Although it may seem like it, a bad credit score isn’t the end of the world. You can improve your credit score using a variety of proven methods. “Time is a great healer” and this couldn’t be more accurate in the quest to improve your credit score. Time is certainly a great healer for your credit score, however you can sky-rocket your road to repair following the steps in this guide.
It’s also important to understand that when applying for a mortgage, your credit score is only part of your mortgage application. The way lenders interpret credit scores vary, so having a great credit score won’t guarantee you a mortgage. Nonetheless, a great credit score is better than a bad credit score, so let’s get started.
What is a credit score?
Your credit score is based on your credit file. Think of your credit file as your credit record which contains all of your credit history. Your credit history is a mixture of every piece of information regarding your credit, including debt, payments and accounts. The way you’ve conducted the credit available to you will ultimately provide you with a credit score. Credit scores will be between 0-999, the higher the score the better.
When you apply for a mortgage or any other form of credit, lenders will check your credit score. Your credit score gives lenders an indication of whether or not you’re reliable with your finances. A mortgage is a loan and it has to be repaid to the lender, so lenders need to know if they’re likely to be repaid or not.
A great credit score will be a tick in the box. A bad credit score can result in mortgage applications being declined. That being said, it is possible to be declined a mortgage with a great credit score and it’s possible to secure a mortgage with bad credit.
Having a great credit score will always be advantageous. Great credit scores usually open doors to other forms of finance and can be secured on lower than average rates, simply because you’re deemed to be reliable in repaying your creditors. A credit score can determine whether or not a lender will lend to you, how much they’ll lend and at what interest rate.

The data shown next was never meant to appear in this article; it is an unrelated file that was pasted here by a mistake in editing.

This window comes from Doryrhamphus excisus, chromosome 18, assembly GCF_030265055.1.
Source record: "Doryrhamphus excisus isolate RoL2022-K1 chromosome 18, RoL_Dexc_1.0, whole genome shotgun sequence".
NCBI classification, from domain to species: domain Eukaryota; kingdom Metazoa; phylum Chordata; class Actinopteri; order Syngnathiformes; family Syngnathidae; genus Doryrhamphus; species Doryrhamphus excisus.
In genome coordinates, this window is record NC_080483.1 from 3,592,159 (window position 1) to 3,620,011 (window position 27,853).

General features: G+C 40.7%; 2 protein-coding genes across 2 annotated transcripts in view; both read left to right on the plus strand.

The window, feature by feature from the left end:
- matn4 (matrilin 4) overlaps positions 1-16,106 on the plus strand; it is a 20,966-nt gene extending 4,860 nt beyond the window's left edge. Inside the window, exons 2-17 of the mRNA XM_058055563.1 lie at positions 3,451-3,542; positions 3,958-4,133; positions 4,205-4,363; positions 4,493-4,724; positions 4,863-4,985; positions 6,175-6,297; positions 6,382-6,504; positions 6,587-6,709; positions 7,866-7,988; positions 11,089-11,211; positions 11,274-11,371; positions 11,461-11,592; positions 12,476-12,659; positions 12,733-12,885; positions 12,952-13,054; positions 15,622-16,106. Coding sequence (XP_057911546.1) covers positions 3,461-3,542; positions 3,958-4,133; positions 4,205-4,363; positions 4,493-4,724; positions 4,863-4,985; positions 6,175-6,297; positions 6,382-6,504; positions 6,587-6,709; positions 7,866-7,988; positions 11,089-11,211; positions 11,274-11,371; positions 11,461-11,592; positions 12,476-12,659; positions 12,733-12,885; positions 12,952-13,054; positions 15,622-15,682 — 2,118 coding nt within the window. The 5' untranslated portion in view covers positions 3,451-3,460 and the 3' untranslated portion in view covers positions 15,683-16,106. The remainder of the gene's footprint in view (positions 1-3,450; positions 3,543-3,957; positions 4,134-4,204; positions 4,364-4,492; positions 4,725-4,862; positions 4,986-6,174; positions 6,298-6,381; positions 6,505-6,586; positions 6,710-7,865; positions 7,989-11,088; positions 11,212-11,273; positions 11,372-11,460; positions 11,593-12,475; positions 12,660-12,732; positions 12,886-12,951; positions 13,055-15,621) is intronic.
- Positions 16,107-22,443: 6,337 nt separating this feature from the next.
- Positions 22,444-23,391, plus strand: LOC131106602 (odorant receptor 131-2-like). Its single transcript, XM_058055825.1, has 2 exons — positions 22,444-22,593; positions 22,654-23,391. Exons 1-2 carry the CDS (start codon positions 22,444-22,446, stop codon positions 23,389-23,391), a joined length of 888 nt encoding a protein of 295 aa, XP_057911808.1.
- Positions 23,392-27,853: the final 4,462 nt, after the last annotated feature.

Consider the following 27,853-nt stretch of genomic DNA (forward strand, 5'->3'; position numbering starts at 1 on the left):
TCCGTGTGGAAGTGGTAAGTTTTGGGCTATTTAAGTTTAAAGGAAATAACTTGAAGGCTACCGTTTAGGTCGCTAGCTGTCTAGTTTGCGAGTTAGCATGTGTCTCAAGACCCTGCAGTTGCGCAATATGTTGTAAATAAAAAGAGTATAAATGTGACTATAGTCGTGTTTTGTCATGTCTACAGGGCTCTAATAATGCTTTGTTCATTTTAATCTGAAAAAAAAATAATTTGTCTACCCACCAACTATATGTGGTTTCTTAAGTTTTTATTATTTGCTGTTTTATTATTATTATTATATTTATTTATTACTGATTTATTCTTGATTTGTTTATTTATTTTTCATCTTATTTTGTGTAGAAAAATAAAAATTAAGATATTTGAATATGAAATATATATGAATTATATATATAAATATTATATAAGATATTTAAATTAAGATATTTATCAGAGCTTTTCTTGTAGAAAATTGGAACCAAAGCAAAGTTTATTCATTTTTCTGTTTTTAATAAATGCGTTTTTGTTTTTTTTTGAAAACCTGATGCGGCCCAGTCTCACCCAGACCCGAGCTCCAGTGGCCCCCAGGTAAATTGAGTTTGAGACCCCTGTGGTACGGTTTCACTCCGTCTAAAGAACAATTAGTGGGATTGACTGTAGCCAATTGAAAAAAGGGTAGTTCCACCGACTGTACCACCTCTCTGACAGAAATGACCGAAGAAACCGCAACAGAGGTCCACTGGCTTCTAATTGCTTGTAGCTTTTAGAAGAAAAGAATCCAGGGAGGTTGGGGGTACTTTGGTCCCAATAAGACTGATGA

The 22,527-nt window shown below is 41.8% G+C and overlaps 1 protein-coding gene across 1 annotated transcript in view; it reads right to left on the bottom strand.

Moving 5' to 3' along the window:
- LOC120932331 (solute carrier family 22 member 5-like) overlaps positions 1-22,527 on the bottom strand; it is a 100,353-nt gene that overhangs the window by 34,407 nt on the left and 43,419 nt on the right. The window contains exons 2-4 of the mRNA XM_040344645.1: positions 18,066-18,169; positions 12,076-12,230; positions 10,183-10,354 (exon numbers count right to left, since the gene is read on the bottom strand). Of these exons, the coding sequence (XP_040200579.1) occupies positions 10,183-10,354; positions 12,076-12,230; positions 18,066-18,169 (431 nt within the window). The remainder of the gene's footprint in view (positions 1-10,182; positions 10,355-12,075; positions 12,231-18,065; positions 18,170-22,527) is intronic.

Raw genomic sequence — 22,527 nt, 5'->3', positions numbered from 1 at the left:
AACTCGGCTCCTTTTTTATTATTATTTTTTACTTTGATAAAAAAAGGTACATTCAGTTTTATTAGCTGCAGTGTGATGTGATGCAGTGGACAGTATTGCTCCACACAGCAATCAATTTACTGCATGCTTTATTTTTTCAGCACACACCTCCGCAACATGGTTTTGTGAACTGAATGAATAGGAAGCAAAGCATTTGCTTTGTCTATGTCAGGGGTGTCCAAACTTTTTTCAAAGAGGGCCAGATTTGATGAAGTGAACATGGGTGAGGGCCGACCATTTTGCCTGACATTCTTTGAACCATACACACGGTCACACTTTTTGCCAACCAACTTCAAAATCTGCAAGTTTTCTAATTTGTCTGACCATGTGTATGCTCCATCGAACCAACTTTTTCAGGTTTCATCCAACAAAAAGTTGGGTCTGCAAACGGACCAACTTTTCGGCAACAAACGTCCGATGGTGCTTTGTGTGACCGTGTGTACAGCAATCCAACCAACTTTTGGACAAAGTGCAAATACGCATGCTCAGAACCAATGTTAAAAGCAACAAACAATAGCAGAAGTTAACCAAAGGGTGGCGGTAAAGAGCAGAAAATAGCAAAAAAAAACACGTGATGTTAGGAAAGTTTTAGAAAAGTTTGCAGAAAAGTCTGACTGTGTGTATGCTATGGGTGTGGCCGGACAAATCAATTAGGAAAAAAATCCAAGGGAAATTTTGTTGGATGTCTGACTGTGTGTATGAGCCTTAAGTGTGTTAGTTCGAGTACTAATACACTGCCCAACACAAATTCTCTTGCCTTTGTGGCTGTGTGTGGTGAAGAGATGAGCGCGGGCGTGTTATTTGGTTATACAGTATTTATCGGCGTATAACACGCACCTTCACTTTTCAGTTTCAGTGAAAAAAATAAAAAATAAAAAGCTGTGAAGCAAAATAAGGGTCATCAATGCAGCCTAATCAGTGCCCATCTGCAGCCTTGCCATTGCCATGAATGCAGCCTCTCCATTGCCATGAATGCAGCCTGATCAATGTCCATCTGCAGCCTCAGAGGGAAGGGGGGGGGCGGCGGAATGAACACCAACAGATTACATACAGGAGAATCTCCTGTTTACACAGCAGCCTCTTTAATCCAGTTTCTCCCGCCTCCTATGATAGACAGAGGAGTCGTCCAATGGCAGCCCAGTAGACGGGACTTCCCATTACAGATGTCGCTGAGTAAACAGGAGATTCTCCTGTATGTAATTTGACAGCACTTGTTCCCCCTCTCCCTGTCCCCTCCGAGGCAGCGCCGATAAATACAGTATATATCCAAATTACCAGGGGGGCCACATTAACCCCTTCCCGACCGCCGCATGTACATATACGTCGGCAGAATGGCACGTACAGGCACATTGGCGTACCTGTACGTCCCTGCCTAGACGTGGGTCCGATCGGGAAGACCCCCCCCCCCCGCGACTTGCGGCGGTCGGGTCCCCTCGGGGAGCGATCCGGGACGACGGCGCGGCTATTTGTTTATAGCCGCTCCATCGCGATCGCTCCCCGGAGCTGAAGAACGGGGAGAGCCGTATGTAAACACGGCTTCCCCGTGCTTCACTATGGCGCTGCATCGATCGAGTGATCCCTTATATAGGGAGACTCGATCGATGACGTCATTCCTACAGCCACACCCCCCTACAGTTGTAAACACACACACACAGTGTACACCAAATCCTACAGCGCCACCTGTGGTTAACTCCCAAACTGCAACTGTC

How to improve your credit score
Lenders will usually check your credit score, which is typically a reflection of how you’ve conducted your credit affairs in the past six years. Historic issues such as a default which took place ten years ago, more than likely won’t even be acknowledged by lenders. If your credit issues are more recent, you can take the steps below to fast-track your credit score road to recovery!
Check your credit report
First things first, download a copy of your credit report. If you’ve not yet checked your credit report, it may not even be as bad as you think. Downloading your credit report won’t leave a footprint of any kind. Remember, a footprint can only be left when you actively apply for credit.
There are three main credit agencies in the UK. They are Experian, Equifax and Callcredit. The majority of lenders use Experian and Equifax with a smaller number of lenders using Callcredit. We’d advise you to download reports from all 3 agencies as they can differ. Websites such as Check My File allow you to download all your credit files in one place.
If you notice any discrepancies or incorrect information on your credit reports, then be sure to inform the credit agency. Also, check that your information is all relevant and up to date, including personal details and account information. Also look out for anything that seems suspicious and notify your creditor immediately. Identity fraud is a problem and many people aren’t aware until they’re affected.
Take control of your finances
The chances are you already have a bank account. If you don’t, then create one as soon as possible. You need to have a credit card or use some sort of credit facility to build up your credit history. No credit history will result in no credit score! How can a credit agency give you a score if they have no credit information for you?
You’re reading this because you want to improve your credit score, so you’ve probably already got bank accounts and have used credit cards, but at some point, a financial dip has caused your score to drop. Even having a bank account and not dipping into your overdraft can show credit agencies that you’re financially stable.